Clearly, nothing has been left to chance and I half suspect that a Type A control freak was in charge of the renovations and fit-out. How else do you explain the acres of mocha-hued drapes that so completely envelop the windows that not a single ray of sunshine creeps into the room to disturb your sleep? Forgot to pack bedroom slippers? There are two pairs of fluffy red numbers with the same floral pattern as the walls. Does your partner have a habit of hogging the duvets? Fret not. The bed is made up with two single duvets. Need to watch TV in the bathroom? Press a button and a small TV screen that’s literally embedded into the vanity mirror comes on. And, this is where the Type A personality comment comes in, because the screen never fogs over, even from the steam from the rainshower. In a decade of hotel reviewing, I’ve never been in a hotel where a little bottle quietly labelled ‘Intimate cleanser’ is placed discreetly next to the bidet. It’s a little touch, but it speaks volumes. (About the hotel you understand, not me.)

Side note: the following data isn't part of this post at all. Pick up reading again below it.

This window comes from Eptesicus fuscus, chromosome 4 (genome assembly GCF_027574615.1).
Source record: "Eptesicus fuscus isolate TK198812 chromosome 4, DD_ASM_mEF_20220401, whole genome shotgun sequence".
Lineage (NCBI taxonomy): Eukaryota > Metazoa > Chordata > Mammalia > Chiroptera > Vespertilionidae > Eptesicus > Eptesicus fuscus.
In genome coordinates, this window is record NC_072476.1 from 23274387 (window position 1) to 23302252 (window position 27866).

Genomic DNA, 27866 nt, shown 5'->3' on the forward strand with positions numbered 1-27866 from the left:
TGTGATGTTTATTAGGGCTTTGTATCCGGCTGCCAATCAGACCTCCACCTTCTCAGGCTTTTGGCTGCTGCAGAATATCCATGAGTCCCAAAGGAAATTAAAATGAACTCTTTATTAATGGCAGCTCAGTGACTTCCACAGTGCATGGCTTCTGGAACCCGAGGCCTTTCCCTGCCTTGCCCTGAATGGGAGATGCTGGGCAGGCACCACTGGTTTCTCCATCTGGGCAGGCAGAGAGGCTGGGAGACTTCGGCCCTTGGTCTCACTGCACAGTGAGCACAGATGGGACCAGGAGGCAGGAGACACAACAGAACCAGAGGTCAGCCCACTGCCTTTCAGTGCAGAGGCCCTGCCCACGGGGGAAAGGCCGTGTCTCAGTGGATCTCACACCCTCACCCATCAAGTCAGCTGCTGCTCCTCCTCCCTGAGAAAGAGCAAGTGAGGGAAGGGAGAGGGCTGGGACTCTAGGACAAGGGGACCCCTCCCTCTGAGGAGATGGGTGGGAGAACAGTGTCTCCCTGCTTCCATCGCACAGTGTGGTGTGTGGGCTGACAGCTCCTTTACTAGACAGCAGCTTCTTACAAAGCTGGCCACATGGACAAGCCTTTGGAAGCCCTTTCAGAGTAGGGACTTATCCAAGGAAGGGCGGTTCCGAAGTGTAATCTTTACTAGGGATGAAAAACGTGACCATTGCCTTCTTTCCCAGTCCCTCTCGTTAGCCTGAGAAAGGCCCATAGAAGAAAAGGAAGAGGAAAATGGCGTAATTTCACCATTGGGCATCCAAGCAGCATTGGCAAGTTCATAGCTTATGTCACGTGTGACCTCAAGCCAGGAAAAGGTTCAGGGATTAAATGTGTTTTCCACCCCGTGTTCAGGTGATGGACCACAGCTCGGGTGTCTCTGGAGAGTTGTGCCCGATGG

The next morning, the musical sound of gently lapping water floating in through the open window woke me. The Contessa obviously doesn’t believe in rushing about because there is no clock in the entire hotel; but the fact that breakfast hours are from 8am to noon means that it doesn’t really matter much what time you decide to stumble into the bijou dining room. Which is just as well, as I was delayed for some time at my bedroom window watching an immaculately dressed elderly man slowly climb out of the water taxi in the canal below me. Once he’d found his footing, he turned to extend a shaking hand to the grand old dame, dressed to the nines, swaying about in the boat. Then, arm in arm, they slowly tottered across the cobbled courtyard and disappeared into the palazzo. Visconti could not have framed the moment more delicately.
‘Only in Venice,’ I thought, as I headed to breakfast hoping I’d bump into either the Contessa or, at the very least, Monica Belluci. There’s no menu – but eggs done any way are a matter of course for the kitchen. Freshly squeezed grapefruit juice appeared followed by a platter of cut fruit, warm pastries and hot brewed coffee. ‘Just like home, really,’ I Tweeted grandly while marvelling at the quality of the light bouncing in from the Grand Canal off the ceiling mirror.
But like home, you have to leave it eventually. And like everything in Venice, the memories of the Barbarigo – that stolen moment watching the elderly couple in the canal below the bedroom window, the crisp tang of the apricot jam at breakfast, the deep cocoon-like sleep on the huge double bed – all are immediately tinted with a wonderful nostalgia. And even as you step out into the extravagant sunshine and hear, in the distance, pealing church bells, you try to hold on to the moment. You can’t, of course. But it’s why you keep coming back.